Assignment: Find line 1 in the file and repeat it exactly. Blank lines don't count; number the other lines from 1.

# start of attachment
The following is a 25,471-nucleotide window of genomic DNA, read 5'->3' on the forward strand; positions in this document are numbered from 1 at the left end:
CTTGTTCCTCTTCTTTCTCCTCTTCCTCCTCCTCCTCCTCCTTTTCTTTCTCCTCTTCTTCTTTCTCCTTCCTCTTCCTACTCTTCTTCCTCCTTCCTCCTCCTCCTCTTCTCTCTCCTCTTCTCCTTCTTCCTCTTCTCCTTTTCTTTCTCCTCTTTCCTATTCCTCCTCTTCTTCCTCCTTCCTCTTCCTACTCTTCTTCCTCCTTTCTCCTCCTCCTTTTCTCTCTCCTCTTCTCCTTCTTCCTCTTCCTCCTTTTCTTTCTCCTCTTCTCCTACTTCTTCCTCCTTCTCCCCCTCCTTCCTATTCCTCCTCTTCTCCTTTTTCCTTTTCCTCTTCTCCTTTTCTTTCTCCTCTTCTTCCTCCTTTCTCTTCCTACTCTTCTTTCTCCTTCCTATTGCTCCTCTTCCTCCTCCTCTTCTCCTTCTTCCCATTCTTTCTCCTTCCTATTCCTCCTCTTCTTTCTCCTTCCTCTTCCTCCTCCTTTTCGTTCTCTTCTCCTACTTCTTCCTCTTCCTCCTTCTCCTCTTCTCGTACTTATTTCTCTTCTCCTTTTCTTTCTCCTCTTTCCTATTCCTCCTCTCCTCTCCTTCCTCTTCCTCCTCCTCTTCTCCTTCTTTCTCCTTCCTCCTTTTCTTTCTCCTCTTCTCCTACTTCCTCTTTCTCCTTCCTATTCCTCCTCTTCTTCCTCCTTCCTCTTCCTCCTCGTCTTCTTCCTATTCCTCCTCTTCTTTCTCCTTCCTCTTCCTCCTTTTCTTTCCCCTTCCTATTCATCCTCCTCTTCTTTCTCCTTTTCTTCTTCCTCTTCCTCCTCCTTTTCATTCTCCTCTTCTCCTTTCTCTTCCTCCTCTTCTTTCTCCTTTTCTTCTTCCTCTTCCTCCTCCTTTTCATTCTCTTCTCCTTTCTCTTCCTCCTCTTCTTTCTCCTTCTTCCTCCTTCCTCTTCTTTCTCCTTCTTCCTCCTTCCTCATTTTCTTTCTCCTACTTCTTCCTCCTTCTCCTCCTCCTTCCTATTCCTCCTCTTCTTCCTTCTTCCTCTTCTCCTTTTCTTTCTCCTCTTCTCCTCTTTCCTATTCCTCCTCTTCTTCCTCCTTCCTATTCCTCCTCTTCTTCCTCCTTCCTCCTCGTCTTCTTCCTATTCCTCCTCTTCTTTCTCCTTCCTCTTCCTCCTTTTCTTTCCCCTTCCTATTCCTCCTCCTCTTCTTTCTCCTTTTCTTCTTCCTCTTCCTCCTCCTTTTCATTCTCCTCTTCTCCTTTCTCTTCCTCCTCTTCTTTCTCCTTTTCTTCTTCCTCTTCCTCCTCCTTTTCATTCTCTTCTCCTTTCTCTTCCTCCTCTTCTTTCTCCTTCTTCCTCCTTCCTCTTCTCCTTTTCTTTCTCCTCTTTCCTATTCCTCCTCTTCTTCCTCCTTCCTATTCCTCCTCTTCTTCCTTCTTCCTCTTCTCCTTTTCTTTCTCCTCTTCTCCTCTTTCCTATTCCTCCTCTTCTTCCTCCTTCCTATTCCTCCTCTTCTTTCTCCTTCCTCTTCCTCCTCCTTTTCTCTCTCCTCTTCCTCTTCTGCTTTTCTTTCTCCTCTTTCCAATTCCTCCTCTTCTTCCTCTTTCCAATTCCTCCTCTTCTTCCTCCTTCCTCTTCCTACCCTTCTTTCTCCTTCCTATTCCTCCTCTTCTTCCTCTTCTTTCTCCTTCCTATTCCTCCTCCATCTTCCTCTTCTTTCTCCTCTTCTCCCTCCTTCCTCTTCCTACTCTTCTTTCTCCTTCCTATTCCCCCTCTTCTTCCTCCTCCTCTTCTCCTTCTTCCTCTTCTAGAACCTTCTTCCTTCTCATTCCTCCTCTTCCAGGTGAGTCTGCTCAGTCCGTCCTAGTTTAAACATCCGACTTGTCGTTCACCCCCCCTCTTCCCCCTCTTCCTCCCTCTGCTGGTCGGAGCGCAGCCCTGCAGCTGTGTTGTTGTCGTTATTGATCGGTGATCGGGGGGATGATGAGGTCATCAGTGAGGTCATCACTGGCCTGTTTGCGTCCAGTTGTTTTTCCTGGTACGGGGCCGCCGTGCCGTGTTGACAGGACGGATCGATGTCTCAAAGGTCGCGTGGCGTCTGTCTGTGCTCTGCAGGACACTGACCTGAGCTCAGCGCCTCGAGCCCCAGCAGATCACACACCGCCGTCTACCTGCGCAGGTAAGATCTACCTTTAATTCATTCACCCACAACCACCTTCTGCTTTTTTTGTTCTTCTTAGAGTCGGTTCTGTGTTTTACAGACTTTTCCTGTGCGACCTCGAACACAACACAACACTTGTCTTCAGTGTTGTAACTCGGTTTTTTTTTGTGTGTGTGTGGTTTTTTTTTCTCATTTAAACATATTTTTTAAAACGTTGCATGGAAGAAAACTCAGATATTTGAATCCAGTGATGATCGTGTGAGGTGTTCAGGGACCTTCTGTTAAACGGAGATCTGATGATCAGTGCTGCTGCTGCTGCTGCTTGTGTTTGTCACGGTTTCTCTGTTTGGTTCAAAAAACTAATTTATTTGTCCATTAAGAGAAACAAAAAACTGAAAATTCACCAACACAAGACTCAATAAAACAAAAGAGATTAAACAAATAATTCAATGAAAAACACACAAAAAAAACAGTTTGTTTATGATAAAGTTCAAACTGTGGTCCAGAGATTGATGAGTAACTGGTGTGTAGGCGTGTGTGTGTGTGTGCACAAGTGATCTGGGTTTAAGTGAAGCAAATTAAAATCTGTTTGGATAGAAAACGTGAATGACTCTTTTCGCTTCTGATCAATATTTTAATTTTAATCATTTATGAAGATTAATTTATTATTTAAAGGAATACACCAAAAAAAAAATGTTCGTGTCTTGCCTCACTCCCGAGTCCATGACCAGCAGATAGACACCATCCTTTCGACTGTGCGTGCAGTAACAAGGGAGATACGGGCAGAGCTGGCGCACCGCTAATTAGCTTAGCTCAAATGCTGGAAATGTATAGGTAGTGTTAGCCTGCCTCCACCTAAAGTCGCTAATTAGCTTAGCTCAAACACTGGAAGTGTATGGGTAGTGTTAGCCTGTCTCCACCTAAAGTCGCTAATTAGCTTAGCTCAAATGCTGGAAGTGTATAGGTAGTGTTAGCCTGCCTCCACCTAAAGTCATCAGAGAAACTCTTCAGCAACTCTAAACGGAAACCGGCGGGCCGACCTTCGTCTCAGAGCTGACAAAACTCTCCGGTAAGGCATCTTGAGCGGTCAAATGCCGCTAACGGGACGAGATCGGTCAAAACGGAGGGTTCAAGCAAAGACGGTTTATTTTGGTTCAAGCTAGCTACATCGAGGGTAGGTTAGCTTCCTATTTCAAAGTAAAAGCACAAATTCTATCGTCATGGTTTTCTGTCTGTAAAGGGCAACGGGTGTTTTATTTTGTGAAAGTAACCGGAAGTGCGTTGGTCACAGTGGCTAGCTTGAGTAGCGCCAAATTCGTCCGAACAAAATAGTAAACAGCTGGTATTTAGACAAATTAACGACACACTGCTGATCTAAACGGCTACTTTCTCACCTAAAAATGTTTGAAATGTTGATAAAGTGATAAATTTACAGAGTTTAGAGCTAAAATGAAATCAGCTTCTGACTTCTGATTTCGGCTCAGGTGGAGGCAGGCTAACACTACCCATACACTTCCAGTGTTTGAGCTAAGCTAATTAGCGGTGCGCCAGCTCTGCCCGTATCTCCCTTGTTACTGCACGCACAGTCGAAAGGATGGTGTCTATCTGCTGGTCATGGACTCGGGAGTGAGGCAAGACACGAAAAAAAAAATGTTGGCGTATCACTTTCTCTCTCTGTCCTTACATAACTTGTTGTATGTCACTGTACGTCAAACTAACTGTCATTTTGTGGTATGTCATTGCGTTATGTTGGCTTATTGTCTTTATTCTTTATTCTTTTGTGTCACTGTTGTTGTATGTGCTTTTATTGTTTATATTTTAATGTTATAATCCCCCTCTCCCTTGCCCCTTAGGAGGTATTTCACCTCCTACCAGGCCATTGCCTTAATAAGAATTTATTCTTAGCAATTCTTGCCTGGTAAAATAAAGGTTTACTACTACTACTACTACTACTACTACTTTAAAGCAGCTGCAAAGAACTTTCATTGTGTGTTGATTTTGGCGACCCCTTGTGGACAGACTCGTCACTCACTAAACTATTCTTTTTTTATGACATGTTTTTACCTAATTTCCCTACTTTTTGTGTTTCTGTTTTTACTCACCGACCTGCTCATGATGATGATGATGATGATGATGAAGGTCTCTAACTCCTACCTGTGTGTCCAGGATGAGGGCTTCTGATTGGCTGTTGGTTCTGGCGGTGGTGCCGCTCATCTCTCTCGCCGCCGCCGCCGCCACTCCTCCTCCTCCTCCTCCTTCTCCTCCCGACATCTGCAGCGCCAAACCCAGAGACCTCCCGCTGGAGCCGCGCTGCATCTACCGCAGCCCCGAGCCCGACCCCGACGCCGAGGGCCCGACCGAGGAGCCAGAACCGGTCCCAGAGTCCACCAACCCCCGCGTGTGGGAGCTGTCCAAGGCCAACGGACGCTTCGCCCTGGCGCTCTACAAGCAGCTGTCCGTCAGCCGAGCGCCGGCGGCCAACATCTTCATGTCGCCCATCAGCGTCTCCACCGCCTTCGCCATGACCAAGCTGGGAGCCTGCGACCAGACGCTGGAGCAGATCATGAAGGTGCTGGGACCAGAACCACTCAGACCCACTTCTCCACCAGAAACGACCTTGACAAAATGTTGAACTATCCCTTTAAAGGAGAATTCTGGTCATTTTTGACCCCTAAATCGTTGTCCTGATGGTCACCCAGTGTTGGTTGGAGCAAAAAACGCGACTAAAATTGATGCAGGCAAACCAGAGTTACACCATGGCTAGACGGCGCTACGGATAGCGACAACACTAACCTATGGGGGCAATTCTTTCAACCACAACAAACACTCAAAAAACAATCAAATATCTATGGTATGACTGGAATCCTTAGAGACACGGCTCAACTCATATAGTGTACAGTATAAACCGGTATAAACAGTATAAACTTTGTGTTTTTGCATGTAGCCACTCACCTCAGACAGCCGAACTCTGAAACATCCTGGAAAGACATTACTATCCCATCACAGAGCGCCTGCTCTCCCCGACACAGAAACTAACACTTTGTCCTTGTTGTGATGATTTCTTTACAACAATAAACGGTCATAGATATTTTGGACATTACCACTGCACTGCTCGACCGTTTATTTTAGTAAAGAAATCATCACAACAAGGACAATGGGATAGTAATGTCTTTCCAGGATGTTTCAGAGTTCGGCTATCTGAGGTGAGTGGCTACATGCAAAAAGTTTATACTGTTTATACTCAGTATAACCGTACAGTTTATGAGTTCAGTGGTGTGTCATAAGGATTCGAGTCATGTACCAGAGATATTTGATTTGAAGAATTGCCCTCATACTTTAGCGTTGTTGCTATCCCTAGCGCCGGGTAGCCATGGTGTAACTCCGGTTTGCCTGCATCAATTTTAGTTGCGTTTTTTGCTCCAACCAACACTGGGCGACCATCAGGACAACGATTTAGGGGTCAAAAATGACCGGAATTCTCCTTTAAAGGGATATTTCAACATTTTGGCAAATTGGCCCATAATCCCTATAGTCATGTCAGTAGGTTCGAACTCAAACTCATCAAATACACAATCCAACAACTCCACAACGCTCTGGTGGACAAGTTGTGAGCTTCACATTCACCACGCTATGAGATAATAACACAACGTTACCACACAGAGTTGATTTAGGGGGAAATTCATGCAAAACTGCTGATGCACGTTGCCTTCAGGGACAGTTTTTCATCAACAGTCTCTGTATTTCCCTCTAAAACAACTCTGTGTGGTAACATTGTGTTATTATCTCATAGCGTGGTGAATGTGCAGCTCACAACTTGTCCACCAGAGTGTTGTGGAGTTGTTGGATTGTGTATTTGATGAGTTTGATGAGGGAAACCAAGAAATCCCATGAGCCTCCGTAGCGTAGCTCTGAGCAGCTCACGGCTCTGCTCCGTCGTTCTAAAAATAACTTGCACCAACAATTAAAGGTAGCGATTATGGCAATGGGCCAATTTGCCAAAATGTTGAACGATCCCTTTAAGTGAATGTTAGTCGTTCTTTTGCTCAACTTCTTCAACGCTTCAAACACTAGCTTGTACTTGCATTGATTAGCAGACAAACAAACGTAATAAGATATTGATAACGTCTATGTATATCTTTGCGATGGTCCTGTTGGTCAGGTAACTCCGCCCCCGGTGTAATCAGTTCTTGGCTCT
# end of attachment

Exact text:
The following is a 25,471-nucleotide window of genomic DNA, read 5'->3' on the forward strand; positions in this document are numbered from 1 at the left end: